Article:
Here’s what the futurists are missing: they possess the latest mobile devices and sophisticated computer skills. But most people don’t. The futurists project themselves as typical library patrons. But there are a vast number of people with very limited computer skills or computer access. And don’t assume that it’s confined to older people. College students usually prefer print books to e-books. I routinely encounter 18-year olds who don’t know how to access the internet or use email. The digital divide remains huge and will continue to provide a market for libraries.

What’s worse is that these futurists and skeptics often overestimate their own information access capabilities. They think that because they can connect to the World Wide Web, they have access to most of the information in the world—a belief that is not only wrong, but spectacularly wrong. As Will Rogers (allegedly) said, “It isn't what we don't know that gives us trouble, it's what we know that ain't so.”

Both of these problems point to a need for libraries—or, more to the point—librarians. There’s a gap between information that is available and the skills of people who want to access that information. Thus there is a need for people who can teach others how to cross that gap. And because technology changes, there will always be such a gap and thus always a future of libraries.

This is what libraries have done in the past, are doing now, and will continue to do in the future.

Full article here:

5 Futures for Libraries

John Farrier • Wednesday, January 1, 2014 at 5:00 AM 

We’ve seen e-readers and libraries without print books. But beyond the obvious proliferation of e-books and fully online information sources, what might we see in the future of libraries? Here are five possibilities.


"Kindness Audit" (Library Usability)

From Joe Hardenbrook in his blog, Mr. Library Dude ("I'm a librarian. I'm a dude. Mr. Library Dude. Blogging about libraries, technology & teaching.") -- he writes about a MOOC taught by Michael Stephens and specifically that module that discussed a "kindness audit" -- 

Examining Library Spaces through a “Kindness Audit”

October 17, 2013

Have you ever considered doing a “kindness audit” at your library?

Old signage: Outdated terminology such as “bibliographic instruction.” Art slides have been removed from the library.

In the HyperlibMOOC class, Michael Stephens discusses the concept of a “kindness audit” – look at your library space and examine how kind it is for your patrons.

  • Is the signage positive?
  • Are your service desks welcoming?
  • Can users find their way easily?
  • What obstacles do your users encounter? 

I did a walk through of my library and tried to experience it from someone who has never set foot in the doors.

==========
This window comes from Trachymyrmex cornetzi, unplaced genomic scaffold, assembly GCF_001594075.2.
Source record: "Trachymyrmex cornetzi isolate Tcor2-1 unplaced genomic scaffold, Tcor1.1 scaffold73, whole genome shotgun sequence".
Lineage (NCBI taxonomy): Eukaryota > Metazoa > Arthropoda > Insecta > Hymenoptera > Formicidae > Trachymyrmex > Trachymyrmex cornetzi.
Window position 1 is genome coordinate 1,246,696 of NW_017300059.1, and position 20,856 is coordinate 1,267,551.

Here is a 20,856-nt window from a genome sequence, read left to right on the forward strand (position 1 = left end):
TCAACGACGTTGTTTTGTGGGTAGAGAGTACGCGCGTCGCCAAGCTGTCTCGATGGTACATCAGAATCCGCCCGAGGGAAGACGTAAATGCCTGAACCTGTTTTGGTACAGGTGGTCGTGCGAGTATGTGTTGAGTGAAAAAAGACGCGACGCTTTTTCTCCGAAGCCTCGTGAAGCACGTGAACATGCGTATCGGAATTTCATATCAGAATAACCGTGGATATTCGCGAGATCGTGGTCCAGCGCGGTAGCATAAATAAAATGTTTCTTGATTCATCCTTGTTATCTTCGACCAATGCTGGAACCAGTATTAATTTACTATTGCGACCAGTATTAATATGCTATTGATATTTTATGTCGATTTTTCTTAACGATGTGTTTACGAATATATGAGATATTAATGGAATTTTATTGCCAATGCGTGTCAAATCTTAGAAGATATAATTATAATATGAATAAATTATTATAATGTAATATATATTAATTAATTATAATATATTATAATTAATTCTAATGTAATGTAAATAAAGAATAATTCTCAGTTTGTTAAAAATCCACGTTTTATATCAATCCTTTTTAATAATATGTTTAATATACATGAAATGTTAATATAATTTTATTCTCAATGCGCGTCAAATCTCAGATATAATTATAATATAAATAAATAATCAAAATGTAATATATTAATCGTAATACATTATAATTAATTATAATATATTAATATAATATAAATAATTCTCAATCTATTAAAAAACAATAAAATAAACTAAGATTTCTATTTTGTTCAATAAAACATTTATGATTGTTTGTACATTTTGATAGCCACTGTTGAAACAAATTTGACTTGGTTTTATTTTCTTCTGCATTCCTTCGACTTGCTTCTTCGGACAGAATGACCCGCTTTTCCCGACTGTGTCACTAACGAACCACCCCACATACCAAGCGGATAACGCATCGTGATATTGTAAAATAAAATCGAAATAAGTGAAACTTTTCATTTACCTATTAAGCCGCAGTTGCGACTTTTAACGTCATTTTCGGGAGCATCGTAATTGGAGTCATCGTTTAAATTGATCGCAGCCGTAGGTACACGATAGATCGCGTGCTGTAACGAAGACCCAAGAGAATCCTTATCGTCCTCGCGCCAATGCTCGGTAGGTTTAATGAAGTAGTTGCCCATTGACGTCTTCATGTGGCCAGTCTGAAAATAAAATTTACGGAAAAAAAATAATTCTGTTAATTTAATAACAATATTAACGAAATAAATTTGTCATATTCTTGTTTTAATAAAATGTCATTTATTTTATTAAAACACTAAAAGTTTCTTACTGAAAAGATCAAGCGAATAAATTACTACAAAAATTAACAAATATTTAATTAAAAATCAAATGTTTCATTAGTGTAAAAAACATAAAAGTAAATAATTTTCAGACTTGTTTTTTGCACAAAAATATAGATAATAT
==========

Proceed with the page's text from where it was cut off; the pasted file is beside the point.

First a little bit about my library:

Article continues at link (with photos). 

It's worth walking around your library facility and very purposefully looking at it with fresh eyes -- particularly if you're very familiar with the space; after a while you can get inured to the messages your facility sends to your customers. 



Academic Library of the Future

What could the library of the future look like?

In Library Journal, an article about North Carolina State University's new Hunt Library --  based on this and comments from folks who have toured it, a stunning model of an academic library and learning center of the future. 

Tomorrow, Visualized | Library by Design

By Meredith Schwartz on September 18, 2013

As I got ready to tour the James B. Hunt Jr. ­Library at North Carolina State University (NCSU), Raleigh, last spring, as part of the Association of Research Libraries (ARL) meeting held nearby, the buzz about the newly unveiled building had reached such a level that I expected to find it, however cool, overhyped.

It wasn’t. It was exactly the right amount of hyped.

“Every corner of the Hunt Library is designed to be memorable and stunning,” the library’s vision claims. Grandiose as that might sound, those corners deliver.

In an era in which many libraries even at great institutions are struggling to do enough with less, it’s refreshing to see a university able and willing to invest in the library as both the symbolic and the operational core of the institution. The project was funded by $115.2 million in state appropriations, plus donor support.


The vision for the Hunt Library is ambitious in the extreme: to “create spaces that encourage collaboration, reflection, creativity, and awe” and “to be a place not of the past but of the future.” The university made such an investment because it feels the library will be a competitive advantage. “A signature library,” Susan K. Nutter, vice provost and director of the NCSU Libraries and the 2005 LJ Librarian of the Year, explains “would help us recruit the very best students and the very best faculty and to serve the community as an inspiring place of excellence and passion and ideas and vision….  You cannot be in this building without realizing that something very important is happening at this university.”

“This building was designed from the start to be an icon, a dramatic representation of how transformational technology and a commitment to the growth of our community will thrust [NCSU] even further into the foreground,” said Chancellor W. Randolph Woodson when the library officially opened in April.

The library is indeed iconic and anchors the universities’ new Centennial campus. One of the ways it does so is in the thoughtful integration of technology. For all that the Hunt features cutting-edge technology deeply baked into its design, it never gives the impression that any piece of tech is there only because it can be. Each piece has been thought through to serve a present user need, as well as to adapt to changing needs of the future.

“Much of the design strategy behind the [library] was to pour our resources into the sorts of spaces and technologies that support NC State’s reputation for producing students and researchers who live easily and naturally with technology and learn through collaboration,” explains David Hiscoe, director of communications strategy for the NCSU Libraries.

Article continues at link. 

NCSU's photo and video collection here